81% of Canadians surveyed by Nanos Research say Ottawa should not favour
any companies foreign or domestic in the upcoming wireless spectrum
Just 2% of Canadians think foreign companies like Verizon should be
given special advantages like the spectrum and other benefits enabled
by the wireless loopholes
Canadians of all kinds, pension groups, unions, academics, business and
technology associations are all concerned about the cost of the
Always ready to compete in a fair and open marketplace, Bell joins
Canadians in calling on Ottawa to ensure a level playing field in
MONTREAL, Aug. 21, 2013 /CNW Telbec/ - A national survey released today
by Nanos Research found that Canadians overwhelmingly support a level
competitive playing field in the wireless industry. The survey results
are further evidence that the federal government must close the 3
loopholes in its wireless rules that give a range of spectrum and other
benefits originally intended for competitive startups in Canada to
giant US wireless corporations like Verizon.
"Canadians have an instinctive sense of fairness and they see that
giving such clear benefits to $120-billion US corporations to the
direct disadvantage of Canadian companies just isn't right," said
George Cope, President and CEO of Bell Canada and BCE. "More than 80%
of Canadians see no need to give advantages to any company, foreign or
Canadian. We agree - Bell has always said we're ready and able to
compete on a level playing field. Like millions of Canadians and the
growing range of organizations that represent them, we call on the
federal government to close the wireless loopholes and support fair
competition in Canada."
Tens of thousands of Canadians have written to Prime Minister Stephen
Harper warning of the costs of the wireless loopholes and asking for a
fair and open wireless marketplace, and the following organizations
representing millions have joined the chorus of concern: Canadian
Chamber of Commerce, Canadian Council of Chief Executives, Canadian
Federation of Pensioners, Canadian Labour Congress, Canadian Taxpayers
Federation, Business Council of British Columbia, Conseil du Patronat
du Québec / Québec Employers Council, Information Technology
Association of Canada, Montréal Economic Institute, Ontario Chamber of
Commerce, TechnoMontréal, Telecommunications Workers Union, UNIFOR (CEP
/ CAW), and Union des municipalités du Québec.
The Nanos numbers
According to the national Nanos survey, 81% of Canadians believe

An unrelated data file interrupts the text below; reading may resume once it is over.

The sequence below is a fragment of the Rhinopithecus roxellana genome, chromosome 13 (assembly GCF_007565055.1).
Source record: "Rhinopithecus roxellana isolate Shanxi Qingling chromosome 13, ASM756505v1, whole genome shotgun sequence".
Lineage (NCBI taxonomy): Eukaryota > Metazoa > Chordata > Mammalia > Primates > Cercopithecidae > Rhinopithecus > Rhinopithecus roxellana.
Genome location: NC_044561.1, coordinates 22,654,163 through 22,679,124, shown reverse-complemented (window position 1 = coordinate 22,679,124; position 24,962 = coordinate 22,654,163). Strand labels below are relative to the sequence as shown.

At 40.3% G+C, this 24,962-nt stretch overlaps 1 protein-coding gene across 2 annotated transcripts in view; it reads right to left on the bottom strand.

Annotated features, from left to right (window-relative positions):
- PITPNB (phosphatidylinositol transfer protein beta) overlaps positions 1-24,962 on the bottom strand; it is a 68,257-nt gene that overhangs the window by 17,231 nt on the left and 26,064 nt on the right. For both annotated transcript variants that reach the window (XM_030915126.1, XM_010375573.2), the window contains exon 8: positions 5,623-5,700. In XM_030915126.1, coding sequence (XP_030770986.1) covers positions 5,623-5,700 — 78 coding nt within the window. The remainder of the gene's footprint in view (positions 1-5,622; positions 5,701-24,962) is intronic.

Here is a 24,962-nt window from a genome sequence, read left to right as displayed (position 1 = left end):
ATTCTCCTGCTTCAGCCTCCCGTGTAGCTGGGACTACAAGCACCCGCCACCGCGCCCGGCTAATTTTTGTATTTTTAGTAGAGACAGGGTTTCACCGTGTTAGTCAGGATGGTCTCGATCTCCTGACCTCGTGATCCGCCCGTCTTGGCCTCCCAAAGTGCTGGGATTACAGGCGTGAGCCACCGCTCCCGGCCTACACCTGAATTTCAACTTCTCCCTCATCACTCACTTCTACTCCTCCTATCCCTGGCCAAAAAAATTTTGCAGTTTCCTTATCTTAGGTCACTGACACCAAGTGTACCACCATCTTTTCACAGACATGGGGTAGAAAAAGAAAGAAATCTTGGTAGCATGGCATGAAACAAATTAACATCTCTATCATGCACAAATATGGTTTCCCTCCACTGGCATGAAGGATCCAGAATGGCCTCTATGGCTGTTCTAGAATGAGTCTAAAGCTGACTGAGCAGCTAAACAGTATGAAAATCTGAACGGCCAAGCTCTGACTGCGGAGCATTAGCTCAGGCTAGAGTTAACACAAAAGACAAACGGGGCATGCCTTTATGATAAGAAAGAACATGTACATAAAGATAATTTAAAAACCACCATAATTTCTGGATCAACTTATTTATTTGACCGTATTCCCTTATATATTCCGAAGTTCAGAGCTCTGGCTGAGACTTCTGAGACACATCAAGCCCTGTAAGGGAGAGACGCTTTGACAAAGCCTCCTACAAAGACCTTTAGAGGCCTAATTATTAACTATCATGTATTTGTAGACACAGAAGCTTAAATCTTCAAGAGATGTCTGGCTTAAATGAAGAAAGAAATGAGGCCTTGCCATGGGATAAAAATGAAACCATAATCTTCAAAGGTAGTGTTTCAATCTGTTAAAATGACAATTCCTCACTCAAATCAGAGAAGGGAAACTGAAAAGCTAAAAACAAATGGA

government policy for the upcoming auction of 700 MHz wireless spectrum
should show no favours to any competitor. Just 2% said foreign
companies like Verizon should be given special advantages to enter the
Canadian wireless marketplace.
The Nanos Research study of Canadians was commissioned by Bell Canada
and TELUS. For the full results including the statistics for all
questions, please visit www.nanosresearch.com.
The wireless loopholes
With the 3 loopholes in current federal wireless rules, US giants such
as Verizon could enter the Canadian market with 1) a 2:1 advantage over
Canadian companies in access to this country's 700 MHz wireless
spectrum; 2) the right to piggyback on Canadian networks where they
don't want to build their own; and 3) the ability to acquire wireless
startups in Canada while Canadian companies like Bell are forbidden
from bidding for them.
Despite offering these unprecedented advantages, the government offers
no assurances of any significant investment in Canadian jobs or
infrastructure by companies like Verizon, no assurances of lower prices
(Verizon's wireless customers actually pay more on average than Bell's
do), and has negotiated no reciprocal advantages for Canadian companies
wanting to enter the US market.
The 700 MHz airwaves being auctioned by Ottawa are a national public
resource. The ability of this spectrum to support rapid rollouts of new
mobile technology to rural and remote Canadian locations make it the
most important since the launch of wireless service in 1985.
A straightforward solution
Considering the importance of the issue and the clear desire of
Canadians for a fair approach to wireless, Bell urges the government to
close the loopholes by 1) permitting all carriers to bid on two blocks
of prime spectrum; 2) requiring US carriers that enter Canada to build
out networks to the entire country, as Canadian companies have; and 3)
allowing major Canadian carriers the opportunity to bid against the
major US companies to acquire wireless startups seeking buyers, with
full review by the Competition Bureau.
To learn more about the wireless loopholes, please visit FairForCanada.ca.
Headquartered in Montréal since its founding in 1880, Bell is Canada's
largest communications company, providing consumers, business and
government customers with leading TV, Internet, wireless, home phone
and business communications solutions. Bell Media is Canada's premier
multimedia company with leading assets in television, radio and digital
media. Bell is wholly owned by Montréal's BCE Inc. (TSX, NYSE: BCE).
For more information, please visit Bell.ca.
The Bell Let's Talk mental health initiative is a national charitable
program that promotes Canadian mental health across Canada with the
Bell Let's Talk Day anti-stigma campaign and significant funding for
community care, research and workplace best practices. To learn more,
please visit Bell.ca/LetsTalk.
SOURCE: Bell Canada
For further information:
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